More Senses

Animals, on land and in the ocean, live in a 3-D world, and they depend on their sense organs and brains to build the mental constructs that allow them to orient and navigate, which is crucial for...
The blue-spotted stingray ( Taeniura lymma ) doesn’t like to be covered in sand like other species of stingray do. Instead, it prefers to show off its beautiful blue spots and, to stay up to the best...
This much smaller hyperiid (in the genus Paraphromina ) has eyes that make up 45 percent of its body! Its many retinas, which researchers believe are used to maximize light detection, are the small...
Large whales are notoriously hard to study. Except when rising to breathe, they swim beneath the ocean's surface out of human sight, which makes it difficult to find and track them. They often live...
This new species of lobster is blind—an adaptation to deep-sea life —and has very bizarre claws, or chelipeds. It was discovered about 300 meters (984 feet) deep in the Philippine Sea by a Census of...
This hyperiid is one of seventeen species in the genus Lanceola , which are found between 200 and 7,000 meters below the ocean’s surface. Some species, like this one, are found exclusively below 3,...
The goblin shark ( Mitsukurina owstoni ) is one of the creepier fish out there! It has a long, prominent snout covered with special sensing organs (ampullae of Lorenzini) that help it to sense...
These Themisto hyperiids live in the top 200 meters of cold waters around the world. Each of their two large eyes has an upward-looking zone and a downward-looking zone. Each zone can see at...
The yellow features in this 3-D reconstruction of a fin whale fetal skull represent the early developmental stages of ear bones, characteristics that are extremely rare, fragile and nearly impossible...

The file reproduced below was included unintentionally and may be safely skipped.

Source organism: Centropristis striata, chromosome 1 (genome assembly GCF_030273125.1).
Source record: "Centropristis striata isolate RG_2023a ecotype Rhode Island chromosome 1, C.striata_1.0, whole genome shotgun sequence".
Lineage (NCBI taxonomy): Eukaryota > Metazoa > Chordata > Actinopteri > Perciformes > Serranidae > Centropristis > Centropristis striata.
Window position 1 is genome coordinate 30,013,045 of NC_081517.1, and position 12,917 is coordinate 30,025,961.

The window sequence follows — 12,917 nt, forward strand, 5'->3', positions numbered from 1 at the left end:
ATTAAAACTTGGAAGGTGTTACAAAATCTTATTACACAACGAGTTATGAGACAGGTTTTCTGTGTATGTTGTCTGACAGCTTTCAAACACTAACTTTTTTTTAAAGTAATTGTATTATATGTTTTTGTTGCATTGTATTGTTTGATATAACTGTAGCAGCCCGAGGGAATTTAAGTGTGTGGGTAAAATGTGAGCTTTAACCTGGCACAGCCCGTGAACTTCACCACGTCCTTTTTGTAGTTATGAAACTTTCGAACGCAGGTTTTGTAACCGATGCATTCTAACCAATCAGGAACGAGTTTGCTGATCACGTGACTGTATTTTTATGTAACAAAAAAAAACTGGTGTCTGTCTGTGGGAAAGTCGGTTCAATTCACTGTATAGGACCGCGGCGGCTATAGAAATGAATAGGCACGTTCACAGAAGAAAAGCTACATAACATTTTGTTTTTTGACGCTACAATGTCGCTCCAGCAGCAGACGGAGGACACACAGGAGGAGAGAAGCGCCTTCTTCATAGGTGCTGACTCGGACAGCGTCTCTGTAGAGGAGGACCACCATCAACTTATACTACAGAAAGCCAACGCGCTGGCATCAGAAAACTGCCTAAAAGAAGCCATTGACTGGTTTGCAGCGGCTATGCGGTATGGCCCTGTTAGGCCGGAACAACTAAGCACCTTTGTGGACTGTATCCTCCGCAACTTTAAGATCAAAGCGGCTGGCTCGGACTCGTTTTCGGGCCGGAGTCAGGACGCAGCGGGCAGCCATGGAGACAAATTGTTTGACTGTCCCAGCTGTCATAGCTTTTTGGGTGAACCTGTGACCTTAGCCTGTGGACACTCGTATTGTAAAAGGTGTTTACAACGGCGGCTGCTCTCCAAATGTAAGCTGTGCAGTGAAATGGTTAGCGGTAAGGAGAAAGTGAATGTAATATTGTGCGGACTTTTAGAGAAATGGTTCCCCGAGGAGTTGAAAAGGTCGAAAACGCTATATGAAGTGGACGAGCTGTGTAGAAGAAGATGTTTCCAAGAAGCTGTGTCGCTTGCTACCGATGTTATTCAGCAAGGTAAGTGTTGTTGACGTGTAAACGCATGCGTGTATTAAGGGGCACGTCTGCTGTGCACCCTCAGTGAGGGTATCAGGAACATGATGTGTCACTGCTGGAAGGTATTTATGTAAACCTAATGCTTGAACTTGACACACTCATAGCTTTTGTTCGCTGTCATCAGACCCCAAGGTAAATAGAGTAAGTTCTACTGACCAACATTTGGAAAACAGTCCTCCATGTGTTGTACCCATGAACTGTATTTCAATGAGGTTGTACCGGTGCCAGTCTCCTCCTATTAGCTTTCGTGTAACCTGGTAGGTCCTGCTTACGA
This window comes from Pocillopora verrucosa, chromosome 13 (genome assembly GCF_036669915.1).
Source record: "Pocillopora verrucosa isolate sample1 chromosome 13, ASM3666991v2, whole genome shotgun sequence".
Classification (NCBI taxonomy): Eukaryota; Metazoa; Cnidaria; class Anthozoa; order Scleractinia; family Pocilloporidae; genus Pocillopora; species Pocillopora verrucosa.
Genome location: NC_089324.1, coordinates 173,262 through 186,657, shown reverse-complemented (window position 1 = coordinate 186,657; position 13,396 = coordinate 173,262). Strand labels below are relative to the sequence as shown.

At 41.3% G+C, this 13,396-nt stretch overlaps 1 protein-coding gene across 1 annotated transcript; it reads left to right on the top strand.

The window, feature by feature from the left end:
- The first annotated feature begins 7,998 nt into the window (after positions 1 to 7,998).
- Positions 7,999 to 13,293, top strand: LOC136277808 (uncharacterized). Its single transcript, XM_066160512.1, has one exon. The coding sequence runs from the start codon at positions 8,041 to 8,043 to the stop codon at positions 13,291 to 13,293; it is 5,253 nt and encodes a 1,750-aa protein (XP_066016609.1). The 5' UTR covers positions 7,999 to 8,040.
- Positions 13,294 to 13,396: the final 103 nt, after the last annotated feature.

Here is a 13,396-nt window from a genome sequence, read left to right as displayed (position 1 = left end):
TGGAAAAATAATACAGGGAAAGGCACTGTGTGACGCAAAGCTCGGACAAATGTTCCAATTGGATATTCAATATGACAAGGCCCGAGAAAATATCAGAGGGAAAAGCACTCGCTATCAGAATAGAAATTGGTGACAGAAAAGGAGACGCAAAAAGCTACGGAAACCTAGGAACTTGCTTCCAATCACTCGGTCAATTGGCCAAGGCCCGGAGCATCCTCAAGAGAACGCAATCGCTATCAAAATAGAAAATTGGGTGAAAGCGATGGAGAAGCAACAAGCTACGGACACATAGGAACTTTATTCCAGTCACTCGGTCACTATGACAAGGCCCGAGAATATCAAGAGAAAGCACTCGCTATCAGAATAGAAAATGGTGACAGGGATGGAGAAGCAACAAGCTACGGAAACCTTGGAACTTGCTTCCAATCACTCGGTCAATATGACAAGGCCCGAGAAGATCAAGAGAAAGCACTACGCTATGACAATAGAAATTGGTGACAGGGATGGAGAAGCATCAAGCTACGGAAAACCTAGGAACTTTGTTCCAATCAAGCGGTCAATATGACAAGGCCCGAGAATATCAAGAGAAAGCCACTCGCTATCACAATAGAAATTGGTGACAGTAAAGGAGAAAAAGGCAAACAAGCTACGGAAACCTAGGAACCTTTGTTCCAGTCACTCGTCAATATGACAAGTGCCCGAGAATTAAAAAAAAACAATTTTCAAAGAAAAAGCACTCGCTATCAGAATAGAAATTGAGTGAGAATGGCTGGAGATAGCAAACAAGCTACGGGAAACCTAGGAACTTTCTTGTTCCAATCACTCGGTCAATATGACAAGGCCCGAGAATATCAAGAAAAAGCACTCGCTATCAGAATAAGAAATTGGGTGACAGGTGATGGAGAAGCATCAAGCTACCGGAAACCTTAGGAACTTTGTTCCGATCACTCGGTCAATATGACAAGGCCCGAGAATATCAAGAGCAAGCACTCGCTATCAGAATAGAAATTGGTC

This hyperiid is one of twenty-four species in the genus Vibilia , distinguished by the paddle-like antennae on the front of its head. Vibilia are small (only 5-20 millimeters long) and their eyes...
Sharks have six highly refined senses: smell, hearing, touch, taste, sight, and electromagnetism. These finely honed senses, along with a sleek, torpedo-shaped body, make most sharks highly skilled...
Hear how research unfolds at sea in a tiny Zodiac surrounded by creatures that measure longer than a city bus. Playing female whale calls into the water, researcher Susan Parks suddenly finds herself...
Under white light, this shortnose greeneye fish ( Chlorophthalmus agassizi ) looks unimpressive. But, in dim blue light—the type usually seen at depth—it shows its true fluorescent colors. NOAA...
Dr. Stefan Huggenberger from the University of Cologne explains sound production in sperm whales in "Moby Dick's Boom Box: Nasal Complex of Sperm Whales," a presentation at the Smithsonian's National...
Sharks are much older than dinosaurs. Their ancestry dates back more than 400 million years, and they are one of evolution’s greatest success stories. These animals are uniquely adapted to their...
Scypholanceola aestiva looks like an armored alien of the deep. It doesn’t have compound eyes like other hyperiids, but instead sees variations in light using reflective cups embedded in the...
Like other catsharks, the small-spotted catshark ( Scyliorhinus canicula ) is named for the elongated, cat-like shape of its eyes. But all sharks have cat-like eyes—in a different way. Like cats,...
A mantis shrimp ( Odontodactylus scyllarus ) holds her clutch of eggs in her clubbed claws. Usually these claws are weapons that punch hard-shelled prey at speeds of more than 50 miles an hour...
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